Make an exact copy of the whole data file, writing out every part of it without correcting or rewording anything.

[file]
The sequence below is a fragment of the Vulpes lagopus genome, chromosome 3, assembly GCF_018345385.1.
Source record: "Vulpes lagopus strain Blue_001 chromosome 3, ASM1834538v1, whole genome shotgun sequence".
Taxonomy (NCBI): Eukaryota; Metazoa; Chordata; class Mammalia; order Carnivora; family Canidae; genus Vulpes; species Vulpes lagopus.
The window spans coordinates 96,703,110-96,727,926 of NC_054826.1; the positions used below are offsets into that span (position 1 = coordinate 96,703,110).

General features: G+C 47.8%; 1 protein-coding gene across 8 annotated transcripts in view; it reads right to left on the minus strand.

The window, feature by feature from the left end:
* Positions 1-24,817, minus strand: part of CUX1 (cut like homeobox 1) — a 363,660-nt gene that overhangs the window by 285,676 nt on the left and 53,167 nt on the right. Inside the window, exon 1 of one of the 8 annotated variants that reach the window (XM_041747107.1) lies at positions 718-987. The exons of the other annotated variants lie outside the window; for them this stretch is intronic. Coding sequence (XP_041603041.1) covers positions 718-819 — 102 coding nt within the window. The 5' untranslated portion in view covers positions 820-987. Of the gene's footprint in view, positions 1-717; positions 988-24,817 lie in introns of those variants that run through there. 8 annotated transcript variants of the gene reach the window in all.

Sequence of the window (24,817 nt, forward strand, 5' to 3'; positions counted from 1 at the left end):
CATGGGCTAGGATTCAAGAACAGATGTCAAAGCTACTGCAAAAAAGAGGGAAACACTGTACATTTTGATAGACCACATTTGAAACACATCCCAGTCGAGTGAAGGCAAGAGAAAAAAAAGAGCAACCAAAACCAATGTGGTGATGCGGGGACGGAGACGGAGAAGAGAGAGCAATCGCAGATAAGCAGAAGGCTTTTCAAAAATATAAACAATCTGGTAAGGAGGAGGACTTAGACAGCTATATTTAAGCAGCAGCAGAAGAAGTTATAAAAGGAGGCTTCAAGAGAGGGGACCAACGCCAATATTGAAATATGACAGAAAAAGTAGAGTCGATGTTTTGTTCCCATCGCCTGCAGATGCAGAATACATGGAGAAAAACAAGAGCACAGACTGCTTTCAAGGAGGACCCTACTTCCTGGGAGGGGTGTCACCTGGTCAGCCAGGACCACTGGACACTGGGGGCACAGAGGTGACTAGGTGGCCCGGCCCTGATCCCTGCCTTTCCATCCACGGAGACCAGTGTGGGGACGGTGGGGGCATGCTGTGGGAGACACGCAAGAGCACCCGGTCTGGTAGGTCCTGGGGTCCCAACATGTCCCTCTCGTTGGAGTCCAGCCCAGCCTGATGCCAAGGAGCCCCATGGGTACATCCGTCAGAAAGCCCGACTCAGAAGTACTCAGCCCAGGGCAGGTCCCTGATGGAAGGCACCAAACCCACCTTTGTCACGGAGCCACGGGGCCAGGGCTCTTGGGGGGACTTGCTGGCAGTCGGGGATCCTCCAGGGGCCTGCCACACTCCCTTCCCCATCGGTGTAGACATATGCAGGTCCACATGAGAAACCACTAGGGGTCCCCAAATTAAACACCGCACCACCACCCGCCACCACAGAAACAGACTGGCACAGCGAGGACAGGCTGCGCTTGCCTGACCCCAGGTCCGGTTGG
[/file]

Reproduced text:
The sequence below is a fragment of the Vulpes lagopus genome, chromosome 3, assembly GCF_018345385.1.
Source record: "Vulpes lagopus strain Blue_001 chromosome 3, ASM1834538v1, whole genome shotgun sequence".
Taxonomy (NCBI): Eukaryota; Metazoa; Chordata; class Mammalia; order Carnivora; family Canidae; genus Vulpes; species Vulpes lagopus.
The window spans coordinates 96,703,110-96,727,926 of NC_054826.1; the positions used below are offsets into that span (position 1 = coordinate 96,703,110).

General features: G+C 47.8%; 1 protein-coding gene across 8 annotated transcripts in view; it reads right to left on the minus strand.

The window, feature by feature from the left end:
* Positions 1-24,817, minus strand: part of CUX1 (cut like homeobox 1) — a 363,660-nt gene that overhangs the window by 285,676 nt on the left and 53,167 nt on the right. Inside the window, exon 1 of one of the 8 annotated variants that reach the window (XM_041747107.1) lies at positions 718-987. The exons of the other annotated variants lie outside the window; for them this stretch is intronic. Coding sequence (XP_041603041.1) covers positions 718-819 — 102 coding nt within the window. The 5' untranslated portion in view covers positions 820-987. Of the gene's footprint in view, positions 1-717; positions 988-24,817 lie in introns of those variants that run through there. 8 annotated transcript variants of the gene reach the window in all.

Sequence of the window (24,817 nt, forward strand, 5' to 3'; positions counted from 1 at the left end):
CATGGGCTAGGATTCAAGAACAGATGTCAAAGCTACTGCAAAAAAGAGGGAAACACTGTACATTTTGATAGACCACATTTGAAACACATCCCAGTCGAGTGAAGGCAAGAGAAAAAAAAGAGCAACCAAAACCAATGTGGTGATGCGGGGACGGAGACGGAGAAGAGAGAGCAATCGCAGATAAGCAGAAGGCTTTTCAAAAATATAAACAATCTGGTAAGGAGGAGGACTTAGACAGCTATATTTAAGCAGCAGCAGAAGAAGTTATAAAAGGAGGCTTCAAGAGAGGGGACCAACGCCAATATTGAAATATGACAGAAAAAGTAGAGTCGATGTTTTGTTCCCATCGCCTGCAGATGCAGAATACATGGAGAAAAACAAGAGCACAGACTGCTTTCAAGGAGGACCCTACTTCCTGGGAGGGGTGTCACCTGGTCAGCCAGGACCACTGGACACTGGGGGCACAGAGGTGACTAGGTGGCCCGGCCCTGATCCCTGCCTTTCCATCCACGGAGACCAGTGTGGGGACGGTGGGGGCATGCTGTGGGAGACACGCAAGAGCACCCGGTCTGGTAGGTCCTGGGGTCCCAACATGTCCCTCTCGTTGGAGTCCAGCCCAGCCTGATGCCAAGGAGCCCCATGGGTACATCCGTCAGAAAGCCCGACTCAGAAGTACTCAGCCCAGGGCAGGTCCCTGATGGAAGGCACCAAACCCACCTTTGTCACGGAGCCACGGGGCCAGGGCTCTTGGGGGGACTTGCTGGCAGTCGGGGATCCTCCAGGGGCCTGCCACACTCCCTTCCCCATCGGTGTAGACATATGCAGGTCCACATGAGAAACCACTAGGGGTCCCCAAATTAAACACCGCACCACCACCCGCCACCACAGAAACAGACTGGCACAGCGAGGACAGGCTGCGCTTGCCTGACCCCAGGTCCGGTTGG